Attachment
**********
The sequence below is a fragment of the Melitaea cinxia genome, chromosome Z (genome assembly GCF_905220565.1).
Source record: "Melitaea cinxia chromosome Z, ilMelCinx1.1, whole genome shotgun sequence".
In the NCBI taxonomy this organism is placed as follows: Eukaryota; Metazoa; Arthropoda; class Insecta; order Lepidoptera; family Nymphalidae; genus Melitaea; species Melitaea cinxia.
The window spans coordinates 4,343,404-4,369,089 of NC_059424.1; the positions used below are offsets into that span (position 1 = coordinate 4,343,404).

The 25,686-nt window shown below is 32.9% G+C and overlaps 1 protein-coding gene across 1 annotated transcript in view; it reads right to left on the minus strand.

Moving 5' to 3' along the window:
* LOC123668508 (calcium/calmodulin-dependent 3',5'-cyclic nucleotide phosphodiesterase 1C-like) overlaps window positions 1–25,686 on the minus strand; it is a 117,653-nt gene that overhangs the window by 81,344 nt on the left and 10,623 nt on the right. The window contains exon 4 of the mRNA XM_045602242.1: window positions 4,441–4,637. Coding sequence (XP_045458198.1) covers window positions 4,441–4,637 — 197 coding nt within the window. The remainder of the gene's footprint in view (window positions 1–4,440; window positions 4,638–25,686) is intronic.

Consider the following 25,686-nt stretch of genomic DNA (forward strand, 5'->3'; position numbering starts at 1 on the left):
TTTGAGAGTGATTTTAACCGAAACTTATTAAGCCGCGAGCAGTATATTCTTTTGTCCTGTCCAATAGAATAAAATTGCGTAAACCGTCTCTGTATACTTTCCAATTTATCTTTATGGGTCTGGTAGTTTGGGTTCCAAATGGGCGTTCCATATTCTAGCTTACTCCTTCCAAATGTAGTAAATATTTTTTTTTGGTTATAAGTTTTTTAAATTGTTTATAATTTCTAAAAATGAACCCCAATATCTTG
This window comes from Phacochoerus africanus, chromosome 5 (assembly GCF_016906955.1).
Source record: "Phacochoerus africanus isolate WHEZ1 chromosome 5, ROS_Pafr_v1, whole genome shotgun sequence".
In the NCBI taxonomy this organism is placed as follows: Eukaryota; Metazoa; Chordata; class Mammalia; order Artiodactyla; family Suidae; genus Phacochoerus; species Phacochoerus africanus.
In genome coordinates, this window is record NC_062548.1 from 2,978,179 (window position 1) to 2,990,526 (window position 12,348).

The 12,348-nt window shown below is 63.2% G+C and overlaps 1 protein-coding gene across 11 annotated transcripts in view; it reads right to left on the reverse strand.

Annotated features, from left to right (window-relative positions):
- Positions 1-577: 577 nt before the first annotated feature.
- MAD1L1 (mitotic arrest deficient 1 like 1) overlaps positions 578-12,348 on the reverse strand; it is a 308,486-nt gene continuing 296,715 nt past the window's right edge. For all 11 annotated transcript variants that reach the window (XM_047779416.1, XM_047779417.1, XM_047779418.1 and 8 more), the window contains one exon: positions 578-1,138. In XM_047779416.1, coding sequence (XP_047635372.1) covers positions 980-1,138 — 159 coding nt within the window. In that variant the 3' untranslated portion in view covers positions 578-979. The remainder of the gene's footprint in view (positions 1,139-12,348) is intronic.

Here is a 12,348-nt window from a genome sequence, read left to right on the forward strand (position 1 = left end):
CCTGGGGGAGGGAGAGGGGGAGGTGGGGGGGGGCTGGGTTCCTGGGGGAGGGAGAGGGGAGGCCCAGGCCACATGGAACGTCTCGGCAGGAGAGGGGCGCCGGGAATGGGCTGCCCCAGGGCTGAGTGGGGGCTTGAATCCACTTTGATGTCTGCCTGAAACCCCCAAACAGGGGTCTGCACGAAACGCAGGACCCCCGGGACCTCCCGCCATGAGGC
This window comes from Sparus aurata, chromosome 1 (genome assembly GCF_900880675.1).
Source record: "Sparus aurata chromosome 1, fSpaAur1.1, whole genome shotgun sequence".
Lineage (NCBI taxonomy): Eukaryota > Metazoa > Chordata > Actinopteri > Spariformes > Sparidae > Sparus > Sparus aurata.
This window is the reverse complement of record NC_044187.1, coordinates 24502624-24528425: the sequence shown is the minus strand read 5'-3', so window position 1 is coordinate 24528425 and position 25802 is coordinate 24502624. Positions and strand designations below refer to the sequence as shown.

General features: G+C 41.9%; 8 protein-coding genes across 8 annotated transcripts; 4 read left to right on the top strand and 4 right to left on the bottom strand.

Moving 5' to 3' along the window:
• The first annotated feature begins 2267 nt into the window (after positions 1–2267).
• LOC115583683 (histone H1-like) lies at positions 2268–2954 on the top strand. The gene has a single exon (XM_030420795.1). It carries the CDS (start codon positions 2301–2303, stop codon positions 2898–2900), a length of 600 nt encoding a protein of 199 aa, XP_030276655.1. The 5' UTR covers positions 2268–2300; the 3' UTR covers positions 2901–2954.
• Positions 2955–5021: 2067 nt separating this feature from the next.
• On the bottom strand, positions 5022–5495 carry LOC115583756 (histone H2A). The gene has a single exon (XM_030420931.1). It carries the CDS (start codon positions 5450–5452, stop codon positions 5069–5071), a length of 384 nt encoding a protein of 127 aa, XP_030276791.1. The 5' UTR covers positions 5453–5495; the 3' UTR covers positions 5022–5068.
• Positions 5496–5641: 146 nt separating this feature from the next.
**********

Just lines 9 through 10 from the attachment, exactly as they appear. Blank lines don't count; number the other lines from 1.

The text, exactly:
TTTGAGAGTGATTTTAACCGAAACTTATTAAGCCGCGAGCAGTATATTCTTTTGTCCTGTCCAATAGAATAAAATTGCGTAAACCGTCTCTGTATACTTTCCAATTTATCTTTATGGGTCTGGTAGTTTGGGTTCCAAATGGGCGTTCCATATTCTAGCTTACTCCTTCCAAATGTAGTAAATATTTTTTTTTGGTTATAAGTTTTTTAAATTGTTTATAATTTCTAAAAATGAACCCCAATATCTTG
This window comes from Phacochoerus africanus, chromosome 5 (assembly GCF_016906955.1).